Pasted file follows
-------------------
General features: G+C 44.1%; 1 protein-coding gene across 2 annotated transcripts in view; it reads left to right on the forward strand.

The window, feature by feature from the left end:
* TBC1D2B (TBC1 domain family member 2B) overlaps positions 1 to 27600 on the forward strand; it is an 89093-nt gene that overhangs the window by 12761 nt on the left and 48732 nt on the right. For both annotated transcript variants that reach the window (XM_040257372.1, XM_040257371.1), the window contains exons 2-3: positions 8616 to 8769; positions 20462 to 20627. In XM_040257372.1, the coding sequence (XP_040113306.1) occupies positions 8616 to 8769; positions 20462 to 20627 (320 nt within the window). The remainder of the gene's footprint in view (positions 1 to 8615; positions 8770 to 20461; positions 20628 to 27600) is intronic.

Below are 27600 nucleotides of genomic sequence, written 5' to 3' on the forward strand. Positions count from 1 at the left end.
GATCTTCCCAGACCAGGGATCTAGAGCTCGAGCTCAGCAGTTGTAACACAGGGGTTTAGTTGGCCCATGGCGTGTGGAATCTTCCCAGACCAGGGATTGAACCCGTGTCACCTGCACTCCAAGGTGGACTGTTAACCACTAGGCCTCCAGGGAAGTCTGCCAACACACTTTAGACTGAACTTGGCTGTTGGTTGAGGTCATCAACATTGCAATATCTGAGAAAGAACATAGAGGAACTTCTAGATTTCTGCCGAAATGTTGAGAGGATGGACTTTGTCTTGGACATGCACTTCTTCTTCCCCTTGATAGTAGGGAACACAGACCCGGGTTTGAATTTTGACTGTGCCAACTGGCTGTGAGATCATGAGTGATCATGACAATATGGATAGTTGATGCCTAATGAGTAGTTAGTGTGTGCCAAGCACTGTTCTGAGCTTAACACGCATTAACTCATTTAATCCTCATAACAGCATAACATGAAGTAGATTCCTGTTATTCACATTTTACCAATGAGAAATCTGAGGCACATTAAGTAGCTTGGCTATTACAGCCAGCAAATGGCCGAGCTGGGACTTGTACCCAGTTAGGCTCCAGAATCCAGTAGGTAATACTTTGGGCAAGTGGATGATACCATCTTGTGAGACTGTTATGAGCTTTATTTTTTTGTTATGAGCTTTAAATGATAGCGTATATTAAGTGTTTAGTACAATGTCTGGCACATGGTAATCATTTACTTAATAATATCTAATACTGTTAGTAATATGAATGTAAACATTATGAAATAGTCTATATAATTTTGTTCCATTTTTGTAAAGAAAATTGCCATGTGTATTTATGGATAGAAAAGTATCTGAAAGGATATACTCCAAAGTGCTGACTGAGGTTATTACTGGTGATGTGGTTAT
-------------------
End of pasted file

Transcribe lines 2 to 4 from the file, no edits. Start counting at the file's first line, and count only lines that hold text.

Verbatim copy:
The window, feature by feature from the left end:
* TBC1D2B (TBC1 domain family member 2B) overlaps positions 1 to 27600 on the forward strand; it is an 89093-nt gene that overhangs the window by 12761 nt on the left and 48732 nt on the right. For both annotated transcript variants that reach the window (XM_040257372.1, XM_040257371.1), the window contains exons 2-3: positions 8616 to 8769; positions 20462 to 20627. In XM_040257372.1, the coding sequence (XP_040113306.1) occupies positions 8616 to 8769; positions 20462 to 20627 (320 nt within the window). The remainder of the gene's footprint in view (positions 1 to 8615; positions 8770 to 20461; positions 20628 to 27600) is intronic.

Below are 27600 nucleotides of genomic sequence, written 5' to 3' on the forward strand. Positions count from 1 at the left end.